I think every guitarist should have some experience of Renaissance lute music. It has so much to offer us in musicianship skills and we are very lucky to be able to play the music of such a great composer. John Dowland Solowerke Vol.1: Solos for classical guitar. Universal Edition
One of the most important things to look for when playing music that has been arranged or transcribed is the quality of the edition, for example notes and explanations on sources and performance.
This edition has a short preface covering all the main points; sources, recognition of the main, comprehensive edition of the complete lute music, explanation for the use of F sharp tuning and the suggestion to raise the pitch of the guitar with a capo so imitating the lute more closely and getting more detail from the music.
There are also some facsimile prints to show you what the original lute music would look like. I absolutely love this music, an interest that goes back to falling in love with my guitar teachers lute at the age of 8!
It has so much to offer us in musicianship skills and we are very lucky to be able to play the music of such a great composer.
In this collection you are introduced to the various dance forms used as the basis for many of the compositions in the Renaissance. There are simpler, chordal pieces in Tarletons Riserrectione, My Lord Willoughby's Welcome Home and Round Battle Galliard as well as complex, contrapuntal pieces in The Right Honourable Robert, Earl of Essex, high Marshall of England, his Galliard. Are not the titles fantastic as well, giving you a real sense of history and living music! In the first Galliard we are introduced to imitation between voices and suspensions in inner parts creating wonderful dissonances. This little piece demonstrates how important listening is with this music, that is listening to horizontal lines and phrases rather than just learning through fingering and shapes.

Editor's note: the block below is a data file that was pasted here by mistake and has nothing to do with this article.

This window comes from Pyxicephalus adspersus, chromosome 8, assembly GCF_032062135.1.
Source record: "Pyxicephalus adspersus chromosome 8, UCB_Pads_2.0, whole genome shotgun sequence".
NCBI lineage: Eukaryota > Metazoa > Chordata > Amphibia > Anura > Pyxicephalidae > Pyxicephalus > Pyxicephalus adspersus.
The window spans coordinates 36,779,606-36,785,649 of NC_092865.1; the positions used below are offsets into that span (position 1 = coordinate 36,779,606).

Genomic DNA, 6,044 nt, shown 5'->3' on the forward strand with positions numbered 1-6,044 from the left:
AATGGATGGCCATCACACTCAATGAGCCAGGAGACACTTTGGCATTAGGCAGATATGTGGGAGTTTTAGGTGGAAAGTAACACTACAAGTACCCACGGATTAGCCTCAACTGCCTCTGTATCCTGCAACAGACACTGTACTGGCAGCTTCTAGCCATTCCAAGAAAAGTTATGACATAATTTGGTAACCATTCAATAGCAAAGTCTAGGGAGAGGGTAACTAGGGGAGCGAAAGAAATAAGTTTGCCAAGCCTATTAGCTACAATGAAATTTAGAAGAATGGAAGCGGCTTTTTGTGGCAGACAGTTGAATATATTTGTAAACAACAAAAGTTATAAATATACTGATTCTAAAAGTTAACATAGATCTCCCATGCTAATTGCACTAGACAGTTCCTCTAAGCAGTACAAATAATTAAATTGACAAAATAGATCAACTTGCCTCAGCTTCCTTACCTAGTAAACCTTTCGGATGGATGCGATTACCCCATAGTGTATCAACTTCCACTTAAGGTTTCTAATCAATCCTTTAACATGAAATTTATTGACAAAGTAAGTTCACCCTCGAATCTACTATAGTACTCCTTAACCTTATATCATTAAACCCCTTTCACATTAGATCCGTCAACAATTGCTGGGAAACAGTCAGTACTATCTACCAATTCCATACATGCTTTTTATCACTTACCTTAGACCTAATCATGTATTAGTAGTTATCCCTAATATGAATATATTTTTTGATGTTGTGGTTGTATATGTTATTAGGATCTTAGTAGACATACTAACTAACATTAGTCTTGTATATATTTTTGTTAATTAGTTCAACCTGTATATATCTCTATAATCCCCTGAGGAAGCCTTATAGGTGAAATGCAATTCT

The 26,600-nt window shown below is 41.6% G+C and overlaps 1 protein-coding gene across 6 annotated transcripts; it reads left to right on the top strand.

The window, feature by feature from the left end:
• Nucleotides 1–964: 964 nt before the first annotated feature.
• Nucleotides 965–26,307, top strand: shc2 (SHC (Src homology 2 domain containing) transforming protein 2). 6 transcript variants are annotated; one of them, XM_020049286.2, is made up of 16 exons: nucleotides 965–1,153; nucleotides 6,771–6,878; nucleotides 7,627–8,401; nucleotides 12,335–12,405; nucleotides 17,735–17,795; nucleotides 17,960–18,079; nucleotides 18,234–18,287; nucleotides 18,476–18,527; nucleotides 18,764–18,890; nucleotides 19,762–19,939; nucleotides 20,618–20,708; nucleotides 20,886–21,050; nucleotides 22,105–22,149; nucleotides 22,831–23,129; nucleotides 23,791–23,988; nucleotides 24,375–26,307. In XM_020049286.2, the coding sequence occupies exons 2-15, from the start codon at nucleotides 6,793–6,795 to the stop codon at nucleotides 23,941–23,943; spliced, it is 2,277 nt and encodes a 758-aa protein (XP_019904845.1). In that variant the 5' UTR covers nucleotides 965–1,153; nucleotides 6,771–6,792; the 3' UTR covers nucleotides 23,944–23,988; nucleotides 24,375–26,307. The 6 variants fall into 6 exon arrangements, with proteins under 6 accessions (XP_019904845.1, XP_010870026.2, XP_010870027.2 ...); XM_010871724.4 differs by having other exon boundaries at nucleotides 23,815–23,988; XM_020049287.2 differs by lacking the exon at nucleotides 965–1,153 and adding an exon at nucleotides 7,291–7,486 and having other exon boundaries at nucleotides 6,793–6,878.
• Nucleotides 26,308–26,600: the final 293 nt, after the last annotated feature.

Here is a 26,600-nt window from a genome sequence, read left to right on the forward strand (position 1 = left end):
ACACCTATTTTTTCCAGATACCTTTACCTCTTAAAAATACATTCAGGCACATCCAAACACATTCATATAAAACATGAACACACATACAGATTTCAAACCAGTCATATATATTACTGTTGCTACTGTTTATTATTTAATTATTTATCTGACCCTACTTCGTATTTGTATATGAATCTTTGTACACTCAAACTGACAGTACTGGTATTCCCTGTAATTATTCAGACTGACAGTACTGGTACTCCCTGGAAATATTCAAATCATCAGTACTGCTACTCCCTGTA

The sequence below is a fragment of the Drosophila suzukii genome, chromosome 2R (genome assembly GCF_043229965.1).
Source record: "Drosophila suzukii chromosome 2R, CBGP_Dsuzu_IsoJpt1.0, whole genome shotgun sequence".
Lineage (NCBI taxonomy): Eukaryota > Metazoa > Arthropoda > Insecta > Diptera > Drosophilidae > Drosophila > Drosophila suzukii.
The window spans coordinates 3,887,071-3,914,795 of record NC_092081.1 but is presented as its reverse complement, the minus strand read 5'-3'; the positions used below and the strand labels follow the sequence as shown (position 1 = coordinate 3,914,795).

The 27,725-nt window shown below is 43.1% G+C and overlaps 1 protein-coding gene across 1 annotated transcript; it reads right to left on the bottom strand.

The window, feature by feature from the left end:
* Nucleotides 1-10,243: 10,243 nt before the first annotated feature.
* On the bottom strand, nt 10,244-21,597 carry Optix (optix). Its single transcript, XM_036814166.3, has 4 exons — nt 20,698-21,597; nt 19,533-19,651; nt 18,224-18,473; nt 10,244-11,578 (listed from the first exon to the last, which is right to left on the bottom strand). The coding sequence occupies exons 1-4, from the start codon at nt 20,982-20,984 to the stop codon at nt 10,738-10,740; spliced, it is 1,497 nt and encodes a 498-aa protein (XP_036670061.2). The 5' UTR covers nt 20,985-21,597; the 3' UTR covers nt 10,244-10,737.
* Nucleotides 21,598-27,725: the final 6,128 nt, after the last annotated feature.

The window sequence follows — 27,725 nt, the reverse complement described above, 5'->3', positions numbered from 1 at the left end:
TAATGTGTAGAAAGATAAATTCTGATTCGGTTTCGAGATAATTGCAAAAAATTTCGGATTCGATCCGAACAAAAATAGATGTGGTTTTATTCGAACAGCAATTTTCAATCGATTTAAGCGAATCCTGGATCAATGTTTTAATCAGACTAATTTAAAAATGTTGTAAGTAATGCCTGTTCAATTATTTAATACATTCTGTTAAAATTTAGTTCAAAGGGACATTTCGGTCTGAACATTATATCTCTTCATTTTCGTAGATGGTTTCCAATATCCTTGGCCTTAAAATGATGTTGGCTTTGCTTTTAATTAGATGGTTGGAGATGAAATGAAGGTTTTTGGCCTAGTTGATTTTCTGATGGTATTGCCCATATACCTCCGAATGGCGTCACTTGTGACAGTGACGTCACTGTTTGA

The compositional technique of using Divisions to build a piece is perfectly demonstrated in Sir John Smith his Almaine (this is probably one of my favorite ever pieces by the way). Divisions are when each theme is repeated in a more decorated version so adding to the build up and variety in the piece. John Smiths is lively and strong, with simple, long flowing phrases and a real sense of movement. The Frog Galliard (grade 8) is very similar, without complex counterpoint but with strong rhythm, dance movement and constant development through the piece. Another Renaissance technique was to extend bar lines at cadences, which has the effect of pushing the music towards the conclusion. This happens at the end of each section in The Frog Galliard effectively creating a 3/2 bar from 3/4 bars before each cadence. In this edition the hemiola technique that I have just described is indicated with brackets under the music.
One result of the use of divisions in a piece is some quite extended, quick and virtuosic semiquaver passages to deal with. There are also decorated final chords in several of the pieces which look to have very quick notes but are intended to be played more freely, as a finishing flourish! The idea of suspensions comes out beautifully in The Shoemakers wife and the counterpoint in Lady Rich and The Earl of Essex is stunning.
I think every guitarist should have some experience of Renaissance lute music. There really is something for everyone, from strong driving rhythm to interweaving lines, beautiful dissonance and pure singing melodies. This collection goes from about a grade 4 standard virtuoso pieces that are not out of place on the concert platform. And there is so much more to explore!